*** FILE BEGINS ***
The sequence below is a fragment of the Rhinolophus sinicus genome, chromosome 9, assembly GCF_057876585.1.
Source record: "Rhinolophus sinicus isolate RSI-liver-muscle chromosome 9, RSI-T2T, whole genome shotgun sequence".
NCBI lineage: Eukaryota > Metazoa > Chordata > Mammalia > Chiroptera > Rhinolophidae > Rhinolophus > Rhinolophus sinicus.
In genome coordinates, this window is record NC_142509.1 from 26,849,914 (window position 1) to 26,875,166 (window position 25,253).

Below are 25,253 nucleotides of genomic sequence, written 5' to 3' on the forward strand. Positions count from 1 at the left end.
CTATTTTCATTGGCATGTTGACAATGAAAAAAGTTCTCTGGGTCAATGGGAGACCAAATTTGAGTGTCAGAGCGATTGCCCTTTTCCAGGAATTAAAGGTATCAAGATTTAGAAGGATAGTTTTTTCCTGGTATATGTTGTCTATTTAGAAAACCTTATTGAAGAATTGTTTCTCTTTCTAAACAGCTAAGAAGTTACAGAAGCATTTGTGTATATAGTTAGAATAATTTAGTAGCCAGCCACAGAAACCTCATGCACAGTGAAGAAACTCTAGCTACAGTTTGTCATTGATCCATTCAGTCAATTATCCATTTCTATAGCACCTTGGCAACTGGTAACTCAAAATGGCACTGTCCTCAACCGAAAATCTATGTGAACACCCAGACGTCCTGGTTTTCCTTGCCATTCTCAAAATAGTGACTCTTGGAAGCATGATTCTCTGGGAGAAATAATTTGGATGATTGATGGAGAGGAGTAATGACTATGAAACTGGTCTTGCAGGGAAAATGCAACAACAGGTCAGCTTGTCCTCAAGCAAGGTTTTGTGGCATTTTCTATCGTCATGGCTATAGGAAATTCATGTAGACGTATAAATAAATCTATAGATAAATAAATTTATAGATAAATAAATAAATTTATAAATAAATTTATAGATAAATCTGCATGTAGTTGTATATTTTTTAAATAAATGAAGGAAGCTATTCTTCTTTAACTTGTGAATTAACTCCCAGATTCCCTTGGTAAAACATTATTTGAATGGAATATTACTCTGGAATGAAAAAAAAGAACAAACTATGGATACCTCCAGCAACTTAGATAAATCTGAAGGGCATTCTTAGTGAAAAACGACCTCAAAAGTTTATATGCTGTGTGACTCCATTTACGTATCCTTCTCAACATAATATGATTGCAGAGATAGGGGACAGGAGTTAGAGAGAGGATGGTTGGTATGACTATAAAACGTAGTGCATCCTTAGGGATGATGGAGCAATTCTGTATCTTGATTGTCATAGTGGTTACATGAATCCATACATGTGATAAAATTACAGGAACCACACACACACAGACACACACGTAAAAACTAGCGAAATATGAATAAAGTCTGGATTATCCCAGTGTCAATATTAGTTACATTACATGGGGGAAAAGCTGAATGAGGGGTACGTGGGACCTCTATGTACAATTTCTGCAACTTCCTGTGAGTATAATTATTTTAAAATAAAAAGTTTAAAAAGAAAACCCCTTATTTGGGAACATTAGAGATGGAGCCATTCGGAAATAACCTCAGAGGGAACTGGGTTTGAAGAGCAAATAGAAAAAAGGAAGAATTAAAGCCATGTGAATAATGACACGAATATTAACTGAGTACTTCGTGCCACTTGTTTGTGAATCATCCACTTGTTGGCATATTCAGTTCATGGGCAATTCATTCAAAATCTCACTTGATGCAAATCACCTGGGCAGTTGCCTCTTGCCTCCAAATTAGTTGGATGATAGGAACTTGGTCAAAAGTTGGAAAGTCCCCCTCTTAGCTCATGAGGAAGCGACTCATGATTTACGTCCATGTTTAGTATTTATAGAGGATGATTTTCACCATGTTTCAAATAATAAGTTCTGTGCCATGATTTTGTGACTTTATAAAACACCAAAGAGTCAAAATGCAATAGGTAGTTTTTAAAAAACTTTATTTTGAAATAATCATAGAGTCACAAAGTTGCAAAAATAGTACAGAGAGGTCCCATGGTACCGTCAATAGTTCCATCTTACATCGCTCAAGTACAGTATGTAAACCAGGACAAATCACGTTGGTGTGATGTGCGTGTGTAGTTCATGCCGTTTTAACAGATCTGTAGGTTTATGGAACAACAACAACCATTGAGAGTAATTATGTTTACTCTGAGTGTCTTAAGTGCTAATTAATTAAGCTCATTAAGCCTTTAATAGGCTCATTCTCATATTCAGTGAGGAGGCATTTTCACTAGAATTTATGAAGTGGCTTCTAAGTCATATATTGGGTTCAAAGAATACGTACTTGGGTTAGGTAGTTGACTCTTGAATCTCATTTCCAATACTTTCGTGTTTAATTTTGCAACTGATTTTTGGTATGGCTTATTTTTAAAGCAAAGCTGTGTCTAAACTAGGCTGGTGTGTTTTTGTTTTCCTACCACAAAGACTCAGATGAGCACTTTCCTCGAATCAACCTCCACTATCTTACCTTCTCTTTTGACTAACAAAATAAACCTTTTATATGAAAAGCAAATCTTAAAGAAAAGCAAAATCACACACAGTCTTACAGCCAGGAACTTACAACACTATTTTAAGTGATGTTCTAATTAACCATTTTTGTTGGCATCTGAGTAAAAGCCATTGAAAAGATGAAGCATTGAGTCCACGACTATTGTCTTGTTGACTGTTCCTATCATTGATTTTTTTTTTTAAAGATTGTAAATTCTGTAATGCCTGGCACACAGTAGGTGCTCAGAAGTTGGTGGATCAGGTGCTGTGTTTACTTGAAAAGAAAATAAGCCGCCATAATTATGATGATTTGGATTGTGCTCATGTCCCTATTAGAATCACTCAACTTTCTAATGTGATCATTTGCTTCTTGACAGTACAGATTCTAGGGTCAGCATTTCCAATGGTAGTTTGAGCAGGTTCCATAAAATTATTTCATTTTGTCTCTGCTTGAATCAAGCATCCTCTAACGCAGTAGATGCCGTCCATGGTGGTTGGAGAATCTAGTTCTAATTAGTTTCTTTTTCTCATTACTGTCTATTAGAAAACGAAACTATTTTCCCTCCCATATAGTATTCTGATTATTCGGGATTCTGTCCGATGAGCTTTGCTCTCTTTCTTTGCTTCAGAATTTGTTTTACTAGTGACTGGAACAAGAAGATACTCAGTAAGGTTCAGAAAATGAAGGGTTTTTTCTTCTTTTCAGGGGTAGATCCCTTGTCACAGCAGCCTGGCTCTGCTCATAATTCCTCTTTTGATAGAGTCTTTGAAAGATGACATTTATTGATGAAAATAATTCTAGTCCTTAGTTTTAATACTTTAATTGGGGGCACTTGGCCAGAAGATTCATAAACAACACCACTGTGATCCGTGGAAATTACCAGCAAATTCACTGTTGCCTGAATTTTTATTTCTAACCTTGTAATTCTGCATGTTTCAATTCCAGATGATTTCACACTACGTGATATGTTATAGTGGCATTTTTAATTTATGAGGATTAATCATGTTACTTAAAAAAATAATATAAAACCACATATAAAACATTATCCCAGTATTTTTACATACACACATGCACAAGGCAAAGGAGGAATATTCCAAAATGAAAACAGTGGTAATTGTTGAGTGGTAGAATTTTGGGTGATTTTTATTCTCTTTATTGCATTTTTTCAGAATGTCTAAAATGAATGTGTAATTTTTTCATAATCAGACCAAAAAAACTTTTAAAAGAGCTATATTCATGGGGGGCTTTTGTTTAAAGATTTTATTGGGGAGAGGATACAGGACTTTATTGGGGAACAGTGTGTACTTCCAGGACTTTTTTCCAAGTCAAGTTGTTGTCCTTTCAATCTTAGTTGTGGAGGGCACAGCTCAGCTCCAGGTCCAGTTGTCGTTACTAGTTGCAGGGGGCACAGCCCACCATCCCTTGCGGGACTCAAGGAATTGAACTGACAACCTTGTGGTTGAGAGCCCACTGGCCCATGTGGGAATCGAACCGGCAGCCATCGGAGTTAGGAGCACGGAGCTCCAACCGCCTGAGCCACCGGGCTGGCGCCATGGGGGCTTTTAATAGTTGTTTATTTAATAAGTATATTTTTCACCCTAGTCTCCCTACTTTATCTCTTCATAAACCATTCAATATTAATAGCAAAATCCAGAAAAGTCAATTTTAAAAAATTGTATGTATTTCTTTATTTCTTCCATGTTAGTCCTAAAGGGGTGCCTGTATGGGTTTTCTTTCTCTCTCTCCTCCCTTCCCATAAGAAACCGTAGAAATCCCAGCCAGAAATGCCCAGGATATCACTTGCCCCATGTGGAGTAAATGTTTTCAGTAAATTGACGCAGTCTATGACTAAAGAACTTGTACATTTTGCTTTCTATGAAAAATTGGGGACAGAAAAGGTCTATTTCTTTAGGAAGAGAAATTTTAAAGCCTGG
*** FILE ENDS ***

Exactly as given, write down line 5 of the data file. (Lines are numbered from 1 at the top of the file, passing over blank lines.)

Below are 25,253 nucleotides of genomic sequence, written 5' to 3' on the forward strand. Positions count from 1 at the left end.